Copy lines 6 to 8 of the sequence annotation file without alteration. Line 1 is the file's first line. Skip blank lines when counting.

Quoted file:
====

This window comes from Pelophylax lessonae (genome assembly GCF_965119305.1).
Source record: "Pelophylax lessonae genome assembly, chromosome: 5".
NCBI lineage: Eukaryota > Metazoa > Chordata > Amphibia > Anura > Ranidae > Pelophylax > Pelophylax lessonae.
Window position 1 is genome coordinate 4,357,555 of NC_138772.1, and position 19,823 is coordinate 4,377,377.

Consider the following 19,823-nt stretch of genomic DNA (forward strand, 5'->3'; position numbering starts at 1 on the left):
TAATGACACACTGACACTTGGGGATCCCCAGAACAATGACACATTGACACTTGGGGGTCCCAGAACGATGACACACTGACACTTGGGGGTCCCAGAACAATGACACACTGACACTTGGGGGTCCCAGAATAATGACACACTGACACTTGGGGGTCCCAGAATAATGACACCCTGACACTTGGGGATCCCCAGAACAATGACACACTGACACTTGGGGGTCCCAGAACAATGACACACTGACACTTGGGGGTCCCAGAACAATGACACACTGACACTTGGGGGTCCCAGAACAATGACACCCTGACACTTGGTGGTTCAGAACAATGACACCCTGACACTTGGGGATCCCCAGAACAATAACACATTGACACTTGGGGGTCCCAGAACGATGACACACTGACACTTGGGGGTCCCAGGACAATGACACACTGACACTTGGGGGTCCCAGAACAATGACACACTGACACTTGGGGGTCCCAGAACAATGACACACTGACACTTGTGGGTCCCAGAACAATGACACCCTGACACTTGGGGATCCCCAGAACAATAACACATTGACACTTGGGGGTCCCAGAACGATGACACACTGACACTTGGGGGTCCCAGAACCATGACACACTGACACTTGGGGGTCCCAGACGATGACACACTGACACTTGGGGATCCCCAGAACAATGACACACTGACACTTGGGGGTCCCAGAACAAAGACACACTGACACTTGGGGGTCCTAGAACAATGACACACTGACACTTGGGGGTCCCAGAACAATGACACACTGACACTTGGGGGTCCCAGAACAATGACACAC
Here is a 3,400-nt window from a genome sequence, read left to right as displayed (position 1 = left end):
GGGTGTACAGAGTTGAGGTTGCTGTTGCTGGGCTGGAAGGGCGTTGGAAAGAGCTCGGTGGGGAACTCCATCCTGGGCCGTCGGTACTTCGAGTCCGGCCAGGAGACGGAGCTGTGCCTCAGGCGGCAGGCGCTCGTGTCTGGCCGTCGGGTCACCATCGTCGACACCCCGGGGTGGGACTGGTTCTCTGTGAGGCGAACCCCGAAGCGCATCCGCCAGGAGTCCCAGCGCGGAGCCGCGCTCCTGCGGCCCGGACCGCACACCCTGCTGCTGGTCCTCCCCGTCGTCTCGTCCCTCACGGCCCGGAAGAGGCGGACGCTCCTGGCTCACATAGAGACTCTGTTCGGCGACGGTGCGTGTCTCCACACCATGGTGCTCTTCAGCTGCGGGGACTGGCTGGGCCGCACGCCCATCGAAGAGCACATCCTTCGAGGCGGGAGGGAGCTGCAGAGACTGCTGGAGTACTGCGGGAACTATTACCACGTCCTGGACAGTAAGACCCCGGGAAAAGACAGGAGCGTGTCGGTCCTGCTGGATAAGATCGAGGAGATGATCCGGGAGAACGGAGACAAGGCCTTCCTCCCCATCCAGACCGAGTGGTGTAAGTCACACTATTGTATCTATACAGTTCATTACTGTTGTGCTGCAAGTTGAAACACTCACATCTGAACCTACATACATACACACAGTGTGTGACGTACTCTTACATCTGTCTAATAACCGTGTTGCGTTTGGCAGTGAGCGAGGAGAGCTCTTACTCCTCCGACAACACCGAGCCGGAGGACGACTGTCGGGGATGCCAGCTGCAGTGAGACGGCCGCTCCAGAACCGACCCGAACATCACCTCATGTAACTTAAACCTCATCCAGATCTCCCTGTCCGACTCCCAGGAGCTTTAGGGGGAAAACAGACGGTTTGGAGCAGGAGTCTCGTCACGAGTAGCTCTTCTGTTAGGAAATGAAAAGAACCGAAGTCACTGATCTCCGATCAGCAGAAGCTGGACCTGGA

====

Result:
TAATGACACACTGACACTTGGGGATCCCCAGAACAATGACACATTGACACTTGGGGGTCCCAGAACGATGACACACTGACACTTGGGGGTCCCAGAACAATGACACACTGACACTTGGGGGTCCCAGAATAATGACACACTGACACTTGGGGGTCCCAGAATAATGACACCCTGACACTTGGGGATCCCCAGAACAATGACACACTGACACTTGGGGGTCCCAGAACAATGACACACTGACACTTGGGGGTCCCAGAACAATGACACACTGACACTTGGGGGTCCCAGAACAATGACACCCTGACACTTGGTGGTTCAGAACAATGACACCCTGACACTTGGGGATCCCCAGAACAATAACACATTGACACTTGGGGGTCCCAGAACGATGACACACTGACACTTGGGGGTCCCAGGACAATGACACACTGACACTTGGGGGTCCCAGAACAATGACACACTGACACTTGGGGGTCCCAGAACAATGACACACTGACACTTGTGGGTCCCAGAACAATGACACCCTGACACTTGGGGATCCCCAGAACAATAACACATTGACACTTGGGGGTCCCAGAACGATGACACACTGACACTTGGGGGTCCCAGAACCATGACACACTGACACTTGGGGGTCCCAGACGATGACACACTGACACTTGGGGATCCCCAGAACAATGACACACTGACACTTGGGGGTCCCAGAACAAAGACACACTGACACTTGGGGGTCCTAGAACAATGACACACTGACACTTGGGGGTCCCAGAACAATGACACACTGACACTTGGGGGTCCCAGAACAATGACACAC
Here is a 3,400-nt window from a genome sequence, read left to right as displayed (position 1 = left end):
GGGTGTACAGAGTTGAGGTTGCTGTTGCTGGGCTGGAAGGGCGTTGGAAAGAGCTCGGTGGGGAACTCCATCCTGGGCCGTCGGTACTTCGAGTCCGGCCAGGAGACGGAGCTGTGCCTCAGGCGGCAGGCGCTCGTGTCTGGCCGTCGGGTCACCATCGTCGACACCCCGGGGTGGGACTGGTTCTCTGTGAGGCGAACCCCGAAGCGCATCCGCCAGGAGTCCCAGCGCGGAGCCGCGCTCCTGCGGCCCGGACCGCACACCCTGCTGCTGGTCCTCCCCGTCGTCTCGTCCCTCACGGCCCGGAAGAGGCGGACGCTCCTGGCTCACATAGAGACTCTGTTCGGCGACGGTGCGTGTCTCCACACCATGGTGCTCTTCAGCTGCGGGGACTGGCTGGGCCGCACGCCCATCGAAGAGCACATCCTTCGAGGCGGGAGGGAGCTGCAGAGACTGCTGGAGTACTGCGGGAACTATTACCACGTCCTGGACAGTAAGACCCCGGGAAAAGACAGGAGCGTGTCGGTCCTGCTGGATAAGATCGAGGAGATGATCCGGGAGAACGGAGACAAGGCCTTCCTCCCCATCCAGACCGAGTGGTGTAAGTCACACTATTGTATCTATACAGTTCATTACTGTTGTGCTGCAAGTTGAAACACTCACATCTGAACCTACATACATACACACAGTGTGTGACGTACTCTTACATCTGTCTAATAACCGTGTTGCGTTTGGCAGTGAGCGAGGAGAGCTCTTACTCCTCCGACAACACCGAGCCGGAGGACGACTGTCGGGGATGCCAGCTGCAGTGAGACGGCCGCTCCAGAACCGACCCGAACATCACCTCATGTAACTTAAACCTCATCCAGATCTCCCTGTCCGACTCCCAGGAGCTTTAGGGGGAAAACAGACGGTTTGGAGCAGGAGTCTCGTCACGAGTAGCTCTTCTGTTAGGAAATGAAAAGAACCGAAGTCACTGATCTCCGATCAGCAGAAGCTGGACCTGGA